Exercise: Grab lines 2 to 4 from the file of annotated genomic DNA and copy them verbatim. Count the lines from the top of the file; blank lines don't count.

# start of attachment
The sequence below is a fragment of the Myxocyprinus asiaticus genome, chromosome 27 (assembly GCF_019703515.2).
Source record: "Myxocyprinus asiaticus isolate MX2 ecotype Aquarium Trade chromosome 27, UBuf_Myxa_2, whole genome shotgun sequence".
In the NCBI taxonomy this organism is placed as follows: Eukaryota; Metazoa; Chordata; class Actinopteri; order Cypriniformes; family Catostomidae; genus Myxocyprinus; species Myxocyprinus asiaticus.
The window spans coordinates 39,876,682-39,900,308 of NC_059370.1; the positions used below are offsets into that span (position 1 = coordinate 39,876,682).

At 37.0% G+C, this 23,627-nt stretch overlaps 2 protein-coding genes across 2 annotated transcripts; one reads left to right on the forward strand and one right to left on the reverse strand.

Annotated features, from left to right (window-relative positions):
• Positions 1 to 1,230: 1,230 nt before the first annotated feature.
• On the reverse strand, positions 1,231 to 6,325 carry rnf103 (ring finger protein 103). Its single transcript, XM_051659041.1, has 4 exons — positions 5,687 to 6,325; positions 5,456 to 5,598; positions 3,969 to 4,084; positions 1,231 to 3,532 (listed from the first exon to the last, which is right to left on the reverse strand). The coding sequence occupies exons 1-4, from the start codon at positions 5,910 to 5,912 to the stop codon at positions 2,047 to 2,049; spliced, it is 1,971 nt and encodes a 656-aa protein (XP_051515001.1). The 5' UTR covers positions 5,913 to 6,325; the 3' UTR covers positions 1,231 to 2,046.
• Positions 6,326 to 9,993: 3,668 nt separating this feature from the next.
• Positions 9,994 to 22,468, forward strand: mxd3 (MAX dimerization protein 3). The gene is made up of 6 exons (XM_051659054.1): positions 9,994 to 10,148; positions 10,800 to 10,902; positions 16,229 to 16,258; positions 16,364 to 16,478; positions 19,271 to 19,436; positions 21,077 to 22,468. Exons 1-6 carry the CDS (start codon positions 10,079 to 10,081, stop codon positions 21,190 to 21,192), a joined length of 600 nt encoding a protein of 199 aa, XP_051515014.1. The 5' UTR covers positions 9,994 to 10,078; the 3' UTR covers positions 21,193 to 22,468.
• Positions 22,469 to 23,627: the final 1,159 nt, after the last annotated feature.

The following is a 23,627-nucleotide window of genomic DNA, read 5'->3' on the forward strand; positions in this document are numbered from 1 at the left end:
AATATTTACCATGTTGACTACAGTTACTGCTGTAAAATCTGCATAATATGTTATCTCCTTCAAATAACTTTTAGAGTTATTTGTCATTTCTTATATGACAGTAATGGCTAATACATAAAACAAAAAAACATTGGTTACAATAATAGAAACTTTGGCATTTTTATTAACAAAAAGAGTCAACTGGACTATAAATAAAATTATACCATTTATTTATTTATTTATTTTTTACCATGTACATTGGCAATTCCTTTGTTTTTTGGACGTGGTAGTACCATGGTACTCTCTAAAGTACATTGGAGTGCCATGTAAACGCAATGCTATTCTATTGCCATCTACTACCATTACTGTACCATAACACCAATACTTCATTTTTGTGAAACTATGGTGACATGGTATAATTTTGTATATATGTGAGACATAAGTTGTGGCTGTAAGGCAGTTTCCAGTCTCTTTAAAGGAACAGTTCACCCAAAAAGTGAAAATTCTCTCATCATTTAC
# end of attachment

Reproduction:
Source record: "Myxocyprinus asiaticus isolate MX2 ecotype Aquarium Trade chromosome 27, UBuf_Myxa_2, whole genome shotgun sequence".
In the NCBI taxonomy this organism is placed as follows: Eukaryota; Metazoa; Chordata; class Actinopteri; order Cypriniformes; family Catostomidae; genus Myxocyprinus; species Myxocyprinus asiaticus.
The window spans coordinates 39,876,682-39,900,308 of NC_059370.1; the positions used below are offsets into that span (position 1 = coordinate 39,876,682).